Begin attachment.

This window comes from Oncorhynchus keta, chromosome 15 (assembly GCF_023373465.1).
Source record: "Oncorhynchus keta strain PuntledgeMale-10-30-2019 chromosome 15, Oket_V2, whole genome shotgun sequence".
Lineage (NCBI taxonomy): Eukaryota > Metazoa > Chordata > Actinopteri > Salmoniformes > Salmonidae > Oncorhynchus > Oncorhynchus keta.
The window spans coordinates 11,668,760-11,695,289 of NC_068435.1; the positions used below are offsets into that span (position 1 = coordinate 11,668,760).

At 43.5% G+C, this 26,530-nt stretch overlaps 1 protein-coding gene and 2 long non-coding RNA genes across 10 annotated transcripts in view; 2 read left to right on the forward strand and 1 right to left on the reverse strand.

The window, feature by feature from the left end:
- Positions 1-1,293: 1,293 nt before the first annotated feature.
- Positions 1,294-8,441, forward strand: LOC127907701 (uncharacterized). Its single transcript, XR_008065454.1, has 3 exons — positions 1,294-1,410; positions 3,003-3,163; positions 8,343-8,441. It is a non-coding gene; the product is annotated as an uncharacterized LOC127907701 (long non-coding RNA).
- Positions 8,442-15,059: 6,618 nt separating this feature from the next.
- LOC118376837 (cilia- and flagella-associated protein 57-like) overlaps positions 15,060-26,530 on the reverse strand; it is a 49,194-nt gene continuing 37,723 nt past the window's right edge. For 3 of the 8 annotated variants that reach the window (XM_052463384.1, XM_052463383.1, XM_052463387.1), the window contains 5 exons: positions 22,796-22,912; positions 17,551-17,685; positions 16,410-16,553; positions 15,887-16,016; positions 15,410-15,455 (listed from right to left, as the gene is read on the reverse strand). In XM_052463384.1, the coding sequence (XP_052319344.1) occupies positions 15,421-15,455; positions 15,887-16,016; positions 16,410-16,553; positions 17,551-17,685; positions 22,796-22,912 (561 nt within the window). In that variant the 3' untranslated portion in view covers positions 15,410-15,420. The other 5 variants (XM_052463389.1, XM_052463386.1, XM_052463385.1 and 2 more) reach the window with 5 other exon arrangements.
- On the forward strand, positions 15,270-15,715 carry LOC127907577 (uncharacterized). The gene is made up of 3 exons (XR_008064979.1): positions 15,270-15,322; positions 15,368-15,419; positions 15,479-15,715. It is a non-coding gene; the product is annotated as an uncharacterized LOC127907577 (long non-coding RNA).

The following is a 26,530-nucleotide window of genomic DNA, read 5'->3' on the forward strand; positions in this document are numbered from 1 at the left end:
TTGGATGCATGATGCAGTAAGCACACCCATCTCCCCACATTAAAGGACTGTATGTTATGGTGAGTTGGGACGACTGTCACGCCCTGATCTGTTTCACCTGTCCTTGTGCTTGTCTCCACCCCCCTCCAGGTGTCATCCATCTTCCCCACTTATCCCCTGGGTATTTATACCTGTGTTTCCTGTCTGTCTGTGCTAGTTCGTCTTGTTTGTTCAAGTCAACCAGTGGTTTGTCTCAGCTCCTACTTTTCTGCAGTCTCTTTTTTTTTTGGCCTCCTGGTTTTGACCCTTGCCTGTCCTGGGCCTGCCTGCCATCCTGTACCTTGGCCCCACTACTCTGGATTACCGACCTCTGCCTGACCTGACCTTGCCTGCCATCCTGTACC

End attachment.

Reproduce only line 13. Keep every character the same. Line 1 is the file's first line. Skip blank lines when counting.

TTGGATGCATGATGCAGTAAGCACACCCATCTCCCCACATTAAAGGACTGTATGTTATGGTGAGTTGGGACGACTGTCACGCCCTGATCTGTTTCACCTGTCCTTGTGCTTGTCTCCACCCCCCTCCAGGTGTCATCCATCTTCCCCACTTATCCCCTGGGTATTTATACCTGTGTTTCCTGTCTGTCTGTGCTAGTTCGTCTTGTTTGTTCAAGTCAACCAGTGGTTTGTCTCAGCTCCTACTTTTCTGCAGTCTCTTTTTTTTTTGGCCTCCTGGTTTTGACCCTTGCCTGTCCTGGGCCTGCCTGCCATCCTGTACCTTGGCCCCACTACTCTGGATTACCGACCTCTGCCTGACCTGACCTTGCCTGCCATCCTGTACC